That’s like a natural point to check your phone.

And then. Why he realizes, oh, everyone is. Looking at content that was created in the last 24 hours. And probably within the last hour, in a lot of cases, if everyone’s checking Twitter or Instagram, Um, Anyway, that just goes to show like this fire hose. Is. Just. Things made in the last day, there’s just a fire hose of information.

Um, so if you have the note taking system, you can.

Be a little more deliberate about having the quality information, rise to the top. Be able to retrieve that rather than just. Recent information. Um, and I’m still reading this, but it is a nice review of the course. And he says that this is the quote that I have here. We spend countless hours reading, listening to, and watching other people’s opinions about what we should do, how we should think and how we should live.

But make comparatively little effort, applying that knowledge and making it our own. So much of the time we are information hoarders. Stockpiling endless amounts of well-intentioned content that only ends up increasing our anxiety. That’s the end of the quote, and this is kind of this idea that, Hey, like you have control over these fire hose is actually like a, as mentioned before, like,

Yes. Um, Sometimes you can’t have too much access to things. You can curate it in a way where you just. Only read things you agree with. Um, but you have the ability also to. Look at things that you disagree with. Um, just to have other perspectives and then you can also turn some of these things off.

And reading this quote. Kind of made me want to record this podcast and. That it reminded me that I’d listened to all of these things and read these things. Um, With some intention to. Create things from them. I make videos make the podcast. Write blog posts. And I haven’t really been doing that in this year. Not as much as I would like to. So this was.

Kind of a push to like, just record. An episode and get back into that routine of. Making things each week. The podcast is probably like the most fun thing. I’ve said that like many times even doing it alone. It is. The most fun thing, the least stressful thing. I’ll say that like writing alone is probably like the most.

Stressful thing puts me in a bad mood after I’m almost always in like a bad mood after I sit down and I’m like, oh, I’m going to like write an essay or like write a long blog post. And. Um, I rarely ever feel that way. Doing the podcast. So I’m just going to do the podcast. It’s the easiest thing. It’s the thing that is, I guess like most joyful, if I’ve the warriors won a championship and it’s always that steep career thing of finding ways to bring.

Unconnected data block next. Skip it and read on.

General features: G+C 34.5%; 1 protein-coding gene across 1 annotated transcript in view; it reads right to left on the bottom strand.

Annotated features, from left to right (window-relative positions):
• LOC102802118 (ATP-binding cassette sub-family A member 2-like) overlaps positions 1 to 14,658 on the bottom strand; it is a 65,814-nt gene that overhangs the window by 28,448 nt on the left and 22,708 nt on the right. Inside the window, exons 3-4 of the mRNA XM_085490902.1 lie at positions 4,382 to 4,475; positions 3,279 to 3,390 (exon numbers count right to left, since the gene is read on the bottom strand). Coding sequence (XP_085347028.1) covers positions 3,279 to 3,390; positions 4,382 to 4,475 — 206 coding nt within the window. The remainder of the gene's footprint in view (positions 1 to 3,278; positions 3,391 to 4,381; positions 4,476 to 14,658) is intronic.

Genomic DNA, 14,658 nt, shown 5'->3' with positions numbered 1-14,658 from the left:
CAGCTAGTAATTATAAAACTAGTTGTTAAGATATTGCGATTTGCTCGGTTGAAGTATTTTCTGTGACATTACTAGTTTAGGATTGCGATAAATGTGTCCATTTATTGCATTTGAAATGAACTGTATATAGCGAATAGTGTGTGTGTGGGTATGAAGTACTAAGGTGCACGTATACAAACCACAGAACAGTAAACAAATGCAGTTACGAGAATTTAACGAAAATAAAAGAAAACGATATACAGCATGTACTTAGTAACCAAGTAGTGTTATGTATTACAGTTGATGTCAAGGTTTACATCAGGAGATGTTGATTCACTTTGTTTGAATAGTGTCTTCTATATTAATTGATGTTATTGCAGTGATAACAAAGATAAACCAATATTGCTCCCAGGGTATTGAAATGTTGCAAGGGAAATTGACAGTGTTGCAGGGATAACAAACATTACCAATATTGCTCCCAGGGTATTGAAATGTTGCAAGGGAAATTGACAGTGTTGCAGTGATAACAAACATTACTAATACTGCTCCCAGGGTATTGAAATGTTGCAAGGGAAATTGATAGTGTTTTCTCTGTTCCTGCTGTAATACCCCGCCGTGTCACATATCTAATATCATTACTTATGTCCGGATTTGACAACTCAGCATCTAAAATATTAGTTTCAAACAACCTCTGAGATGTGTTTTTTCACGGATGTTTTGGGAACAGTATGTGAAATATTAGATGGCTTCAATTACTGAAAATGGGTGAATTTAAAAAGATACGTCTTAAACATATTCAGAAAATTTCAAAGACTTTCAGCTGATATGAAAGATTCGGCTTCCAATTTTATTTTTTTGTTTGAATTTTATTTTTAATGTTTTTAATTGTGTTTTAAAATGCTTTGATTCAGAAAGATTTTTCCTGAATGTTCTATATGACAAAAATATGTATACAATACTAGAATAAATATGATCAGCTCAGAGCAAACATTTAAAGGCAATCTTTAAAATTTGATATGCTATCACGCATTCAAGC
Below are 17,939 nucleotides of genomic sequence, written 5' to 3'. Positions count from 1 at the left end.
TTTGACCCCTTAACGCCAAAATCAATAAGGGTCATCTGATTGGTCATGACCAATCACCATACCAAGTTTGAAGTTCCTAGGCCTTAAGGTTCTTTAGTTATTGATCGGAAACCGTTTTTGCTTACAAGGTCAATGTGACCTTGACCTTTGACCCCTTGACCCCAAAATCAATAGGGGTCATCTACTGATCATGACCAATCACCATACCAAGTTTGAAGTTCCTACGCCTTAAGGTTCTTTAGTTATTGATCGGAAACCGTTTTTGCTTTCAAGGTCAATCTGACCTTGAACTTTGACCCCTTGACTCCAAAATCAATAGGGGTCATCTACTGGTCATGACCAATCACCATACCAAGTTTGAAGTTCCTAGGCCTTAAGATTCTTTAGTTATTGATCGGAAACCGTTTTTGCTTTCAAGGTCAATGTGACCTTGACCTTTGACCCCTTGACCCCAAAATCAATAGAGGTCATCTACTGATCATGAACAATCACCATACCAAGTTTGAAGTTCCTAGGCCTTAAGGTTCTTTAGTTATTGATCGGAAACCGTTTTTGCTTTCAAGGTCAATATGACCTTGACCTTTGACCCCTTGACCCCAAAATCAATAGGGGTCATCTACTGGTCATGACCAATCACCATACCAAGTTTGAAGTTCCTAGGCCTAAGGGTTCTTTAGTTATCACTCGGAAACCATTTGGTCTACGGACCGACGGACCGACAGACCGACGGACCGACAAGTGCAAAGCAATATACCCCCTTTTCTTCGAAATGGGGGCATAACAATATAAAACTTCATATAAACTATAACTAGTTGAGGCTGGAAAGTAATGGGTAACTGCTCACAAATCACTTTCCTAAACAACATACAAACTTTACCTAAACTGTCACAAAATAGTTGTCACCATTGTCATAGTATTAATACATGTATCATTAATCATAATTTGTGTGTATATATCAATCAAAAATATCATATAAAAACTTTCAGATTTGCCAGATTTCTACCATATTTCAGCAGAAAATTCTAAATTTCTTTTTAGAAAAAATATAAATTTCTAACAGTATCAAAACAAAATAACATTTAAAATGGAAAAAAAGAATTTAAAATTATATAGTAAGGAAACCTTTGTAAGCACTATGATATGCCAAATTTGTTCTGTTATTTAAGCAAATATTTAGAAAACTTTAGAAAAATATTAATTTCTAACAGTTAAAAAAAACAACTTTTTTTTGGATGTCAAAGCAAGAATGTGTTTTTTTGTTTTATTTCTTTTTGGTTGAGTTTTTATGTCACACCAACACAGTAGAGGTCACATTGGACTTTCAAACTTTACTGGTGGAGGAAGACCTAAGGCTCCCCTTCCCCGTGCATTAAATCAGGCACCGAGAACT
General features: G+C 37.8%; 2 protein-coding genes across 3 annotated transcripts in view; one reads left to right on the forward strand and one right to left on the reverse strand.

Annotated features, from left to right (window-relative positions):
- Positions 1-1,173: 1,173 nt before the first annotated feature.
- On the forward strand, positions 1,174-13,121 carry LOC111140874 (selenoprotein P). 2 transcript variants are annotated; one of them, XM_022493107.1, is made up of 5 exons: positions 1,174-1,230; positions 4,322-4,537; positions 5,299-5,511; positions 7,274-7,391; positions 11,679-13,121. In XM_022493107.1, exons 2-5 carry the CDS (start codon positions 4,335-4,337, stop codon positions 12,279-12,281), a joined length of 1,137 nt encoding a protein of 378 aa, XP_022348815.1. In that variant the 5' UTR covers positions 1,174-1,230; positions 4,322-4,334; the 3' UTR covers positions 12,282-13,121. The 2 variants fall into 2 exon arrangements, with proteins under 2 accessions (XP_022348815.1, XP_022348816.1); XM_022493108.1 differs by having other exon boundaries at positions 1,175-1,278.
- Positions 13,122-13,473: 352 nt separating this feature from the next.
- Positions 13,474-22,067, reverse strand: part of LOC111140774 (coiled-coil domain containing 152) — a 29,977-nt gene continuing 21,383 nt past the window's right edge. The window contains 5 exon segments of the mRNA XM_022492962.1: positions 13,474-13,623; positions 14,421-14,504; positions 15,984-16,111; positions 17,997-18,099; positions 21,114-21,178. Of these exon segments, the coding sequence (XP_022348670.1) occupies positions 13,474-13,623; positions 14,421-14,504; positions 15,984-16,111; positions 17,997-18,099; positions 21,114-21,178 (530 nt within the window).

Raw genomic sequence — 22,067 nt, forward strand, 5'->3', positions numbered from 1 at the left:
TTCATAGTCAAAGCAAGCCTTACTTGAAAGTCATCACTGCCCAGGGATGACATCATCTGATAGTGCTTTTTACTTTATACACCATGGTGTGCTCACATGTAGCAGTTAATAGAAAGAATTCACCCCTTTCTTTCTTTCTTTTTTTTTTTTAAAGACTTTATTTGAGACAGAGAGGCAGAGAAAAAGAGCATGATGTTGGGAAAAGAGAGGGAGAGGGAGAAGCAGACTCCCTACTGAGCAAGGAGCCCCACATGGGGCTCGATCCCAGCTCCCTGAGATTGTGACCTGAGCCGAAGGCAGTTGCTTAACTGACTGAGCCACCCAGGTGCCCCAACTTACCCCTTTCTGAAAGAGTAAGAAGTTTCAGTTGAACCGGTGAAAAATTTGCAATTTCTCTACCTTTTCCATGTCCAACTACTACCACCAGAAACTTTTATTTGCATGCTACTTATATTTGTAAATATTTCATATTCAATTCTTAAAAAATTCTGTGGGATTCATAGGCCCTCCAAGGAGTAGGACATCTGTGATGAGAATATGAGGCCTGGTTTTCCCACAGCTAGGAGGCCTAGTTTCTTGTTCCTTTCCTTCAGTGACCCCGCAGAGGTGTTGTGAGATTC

Joy. To the organization, to the team, have them play with joy. Kevin Duran made fun of it and then left the team. Um, But I have. I have not. Always rooted for the warriors. Pretty much always have rooted against them,

But I have always. Like that idea of playing with joy. And I do like a lot of the players that are on their team.

And just a random thing. Speaking of just having recent news recent information. Come up instead of the quality information. One of the recent things that happened is right before the last game of the finals was the clay Thompson impersonator. Little known fact, I think is he runs or he used to run.

I think he probably is still the owner. Uh, One of the biggest Labrador YouTube channels called life of Labradors, which has brought a lot of joy to me and Amy’s life. And. Last year so that I always get a kick out of that, that. This clay Thompson impersonator. His main channel has like 8 million viewers.

Where he does things like this and does the similar to like what Mr. Beast. Used to do where it’s, um, kind of on the street. Give someone like $10,000. Or like try to prank people at the gym and that sort of thing, but. Um, his other channel was this. Um,

Channel about. His Labrador retrievers. I think he had like three, three of them. Well, here it started with one, had four. And then. The first one passed away at five years old. Um, Shout out Chiefy.

And he has this tribute video.

For him. Or it’s two videos. So one of them shows like the last day and he takes chief. Four. A full day of just like, he just says, like, I’m going to spoil. This dog, rotten. Um, and then. He has another video where it’s just like a highlight reel. Showing his life from being a puppy. Two. Um,

All the way till it, you know, he passes away. And I don’t watch that video because it makes me cry. So anyway I’m going to go play with booster. My Labrador.

And I do have a clay Thompson Jersey for. For whatever reason.

I don’t root for them, but I’m happy to buy the Jersey after a few drinks at the arena with friends. Thanks for listening.